and swore eternal brotherhood (as they said in those days) with the herders of the burned ground.
You all know what happened after that.
(Picture Credits: D300s, Gerard Sanz, via Google Earth.)
“Collapse, in general, tends to ensue when the center is no longer able to secure resources from the periphery, usually having lost the legitimacy through which it could disembed goods and services of traditionally organized groups. The process of collapse entails the dissolution of those centralized institutions that had facilitated the transmission of resources and information, the settlement of intergroup disputes, and the legitimate expression of differentiated organizational components. The maintenance of those institutions demands a flexibility, a resilience of responses to stresses that are continually produced, often contradictorily, by the various competing groups on the periphery and those within the center itself, as well as by external threats or expansionist policies. A maximizing strategy, in which the political center tends to channel resources and services for its own, rather than for societal, ends, and in which support and legitimation from the periphery are therefore eroded, can lead to collapse.”
|Not actually James Beresford.|
It has twelve covered courts — six in a row facing north, six south — the gates of the one range exactly fronting the gates of the other. Inside, the building is of two storeys and contains three thousand rooms, of which half are underground, and the other half directly above them. I was taken through the rooms in the upper storey, so what I shall say of them is from my own observation, but the underground ones I can speak of only from report, because the Egyptians in charge refused to let me see them, as they contain the tombs of the kings who built the labyrinth, and also the tombs of the sacred crocodiles. The upper rooms, on the contrary, I did actually see, and it is hard to believe that they are the work of men; the baffling and intricate passages from room to room and from court to court were an endless wonder to me, as we passed from a courtyard into rooms, from rooms into galleries, from galleries into more rooms and thence into yet more courtyards. The roof of every chamber, courtyard, and gallery is, like the walls, of stone. The walls are covered with carved figures, and each court is exquisitely built of white marble and surrounded by a colonnade.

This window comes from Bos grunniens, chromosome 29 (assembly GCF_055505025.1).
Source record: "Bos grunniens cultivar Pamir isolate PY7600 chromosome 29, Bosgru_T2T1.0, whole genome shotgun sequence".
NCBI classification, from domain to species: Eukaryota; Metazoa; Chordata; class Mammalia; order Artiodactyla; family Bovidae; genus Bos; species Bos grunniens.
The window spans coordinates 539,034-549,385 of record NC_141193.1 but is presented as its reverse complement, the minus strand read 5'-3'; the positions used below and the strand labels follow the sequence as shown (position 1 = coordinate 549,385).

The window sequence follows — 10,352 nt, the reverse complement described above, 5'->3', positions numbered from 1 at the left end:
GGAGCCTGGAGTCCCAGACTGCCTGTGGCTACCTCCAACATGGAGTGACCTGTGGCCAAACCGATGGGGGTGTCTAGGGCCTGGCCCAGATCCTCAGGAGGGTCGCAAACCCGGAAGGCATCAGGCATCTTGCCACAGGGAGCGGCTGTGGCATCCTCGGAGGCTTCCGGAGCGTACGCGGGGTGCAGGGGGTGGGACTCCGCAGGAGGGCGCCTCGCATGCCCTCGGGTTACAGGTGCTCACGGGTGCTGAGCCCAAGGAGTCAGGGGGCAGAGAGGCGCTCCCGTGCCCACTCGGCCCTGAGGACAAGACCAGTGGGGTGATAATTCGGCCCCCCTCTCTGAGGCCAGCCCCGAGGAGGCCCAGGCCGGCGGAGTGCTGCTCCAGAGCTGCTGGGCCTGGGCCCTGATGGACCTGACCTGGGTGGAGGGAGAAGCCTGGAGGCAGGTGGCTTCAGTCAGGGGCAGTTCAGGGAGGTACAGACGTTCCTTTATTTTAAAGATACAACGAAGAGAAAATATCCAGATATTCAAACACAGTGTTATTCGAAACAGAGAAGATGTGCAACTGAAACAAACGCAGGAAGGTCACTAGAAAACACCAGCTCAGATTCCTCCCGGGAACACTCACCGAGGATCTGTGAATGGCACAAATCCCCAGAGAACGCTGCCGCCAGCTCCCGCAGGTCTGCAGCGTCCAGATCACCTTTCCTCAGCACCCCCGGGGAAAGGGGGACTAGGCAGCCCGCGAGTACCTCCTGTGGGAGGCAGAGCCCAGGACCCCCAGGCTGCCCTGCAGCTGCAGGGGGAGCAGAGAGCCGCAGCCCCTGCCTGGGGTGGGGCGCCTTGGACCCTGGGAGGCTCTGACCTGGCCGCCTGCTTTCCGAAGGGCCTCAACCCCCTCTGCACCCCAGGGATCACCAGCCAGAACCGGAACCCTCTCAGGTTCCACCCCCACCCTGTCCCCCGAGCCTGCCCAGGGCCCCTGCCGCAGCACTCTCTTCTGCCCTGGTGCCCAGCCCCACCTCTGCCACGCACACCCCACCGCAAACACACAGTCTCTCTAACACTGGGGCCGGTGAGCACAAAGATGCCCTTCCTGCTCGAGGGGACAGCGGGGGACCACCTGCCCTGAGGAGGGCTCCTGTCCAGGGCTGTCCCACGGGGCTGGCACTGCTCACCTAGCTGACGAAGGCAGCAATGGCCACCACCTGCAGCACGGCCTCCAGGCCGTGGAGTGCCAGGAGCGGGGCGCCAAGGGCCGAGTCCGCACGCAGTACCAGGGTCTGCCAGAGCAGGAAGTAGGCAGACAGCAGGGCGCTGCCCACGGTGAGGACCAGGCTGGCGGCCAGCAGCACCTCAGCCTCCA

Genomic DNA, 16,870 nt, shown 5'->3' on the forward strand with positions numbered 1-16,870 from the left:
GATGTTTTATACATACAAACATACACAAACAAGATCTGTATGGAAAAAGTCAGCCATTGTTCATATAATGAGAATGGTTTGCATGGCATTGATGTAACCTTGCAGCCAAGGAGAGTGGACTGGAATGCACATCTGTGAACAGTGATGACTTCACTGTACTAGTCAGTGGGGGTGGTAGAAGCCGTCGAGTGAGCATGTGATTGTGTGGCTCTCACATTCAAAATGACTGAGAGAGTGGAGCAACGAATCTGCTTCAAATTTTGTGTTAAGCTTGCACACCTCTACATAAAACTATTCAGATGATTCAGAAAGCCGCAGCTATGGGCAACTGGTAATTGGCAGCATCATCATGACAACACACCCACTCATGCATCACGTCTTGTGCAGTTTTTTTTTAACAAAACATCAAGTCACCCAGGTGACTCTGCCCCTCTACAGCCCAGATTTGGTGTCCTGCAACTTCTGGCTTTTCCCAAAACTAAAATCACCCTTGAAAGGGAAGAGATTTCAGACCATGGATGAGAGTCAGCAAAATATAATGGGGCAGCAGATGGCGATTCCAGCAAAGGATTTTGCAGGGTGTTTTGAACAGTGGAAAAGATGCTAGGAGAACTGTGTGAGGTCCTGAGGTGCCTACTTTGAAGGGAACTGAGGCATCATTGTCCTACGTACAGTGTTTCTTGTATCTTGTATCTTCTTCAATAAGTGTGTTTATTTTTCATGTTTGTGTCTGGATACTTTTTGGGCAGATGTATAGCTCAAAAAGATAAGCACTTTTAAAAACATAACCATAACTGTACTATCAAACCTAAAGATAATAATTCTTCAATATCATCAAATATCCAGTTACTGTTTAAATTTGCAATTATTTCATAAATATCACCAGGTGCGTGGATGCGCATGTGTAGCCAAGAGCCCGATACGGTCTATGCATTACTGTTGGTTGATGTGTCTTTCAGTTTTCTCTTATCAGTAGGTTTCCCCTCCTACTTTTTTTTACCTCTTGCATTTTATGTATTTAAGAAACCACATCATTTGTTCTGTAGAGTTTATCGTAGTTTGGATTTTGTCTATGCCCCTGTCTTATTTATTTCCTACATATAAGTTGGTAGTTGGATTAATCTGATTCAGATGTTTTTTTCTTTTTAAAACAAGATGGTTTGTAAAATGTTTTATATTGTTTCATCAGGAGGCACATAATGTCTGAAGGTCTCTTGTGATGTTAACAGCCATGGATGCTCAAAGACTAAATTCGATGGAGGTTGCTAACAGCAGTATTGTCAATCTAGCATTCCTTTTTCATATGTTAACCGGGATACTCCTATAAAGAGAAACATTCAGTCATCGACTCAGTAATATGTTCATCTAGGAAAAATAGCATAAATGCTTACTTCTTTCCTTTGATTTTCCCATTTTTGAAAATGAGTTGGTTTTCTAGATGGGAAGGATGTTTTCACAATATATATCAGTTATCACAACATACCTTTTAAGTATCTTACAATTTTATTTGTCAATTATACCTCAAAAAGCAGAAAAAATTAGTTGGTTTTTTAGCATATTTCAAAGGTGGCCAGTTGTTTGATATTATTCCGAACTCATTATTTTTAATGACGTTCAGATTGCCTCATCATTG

Okay, here's the thing. Herodotus is telling us here that this building, the most impressive structure he saw in an Egyptian tour that included the Great Pyramid, is the original "labyrinth." You know, like the one at Knossos.
|The one and only Boris Vallejo. I think the watermark will stand as enough credit for the uploader.|
But! We really, really need to forget that Herodotus said anything of the sort. This is a forgotten idiom. You really have to dig through Wikipedia and allied sources to come to anything like the idea that the mortuary temple complex at the Hawara temple, built "in limnais," that is, "in the marsh" is the original of "labyrinth." You are much more likely to read that "Labyrinth" means "Place of the Double Axe," ie. "labrys," and refers to the cult of the Great Mother Goddess (or Triple Goddess, if you really want to go down the rabbit hole), which is that thing that they did at Knossos on Minoan Crete in the days before the Mycenaean Greeks invaded from the north and conquered the progressive Minoans, as part of their gradual transition from steppe nomads to Sea Peoples. As for Herodotus's claims about a Twelfth Dynasty Egyptian Empire in the Aegean, his basic evidence is laughably wrong: Tarkasnawa's inscription at Karabel is a Late Bronze Age Luwian text, not an Early Bronze Age Egyptian one. And if that error were not enough, Martin Bernal's Black Athena is generally deemed to be an extended Afrocentric trolling of the academic community.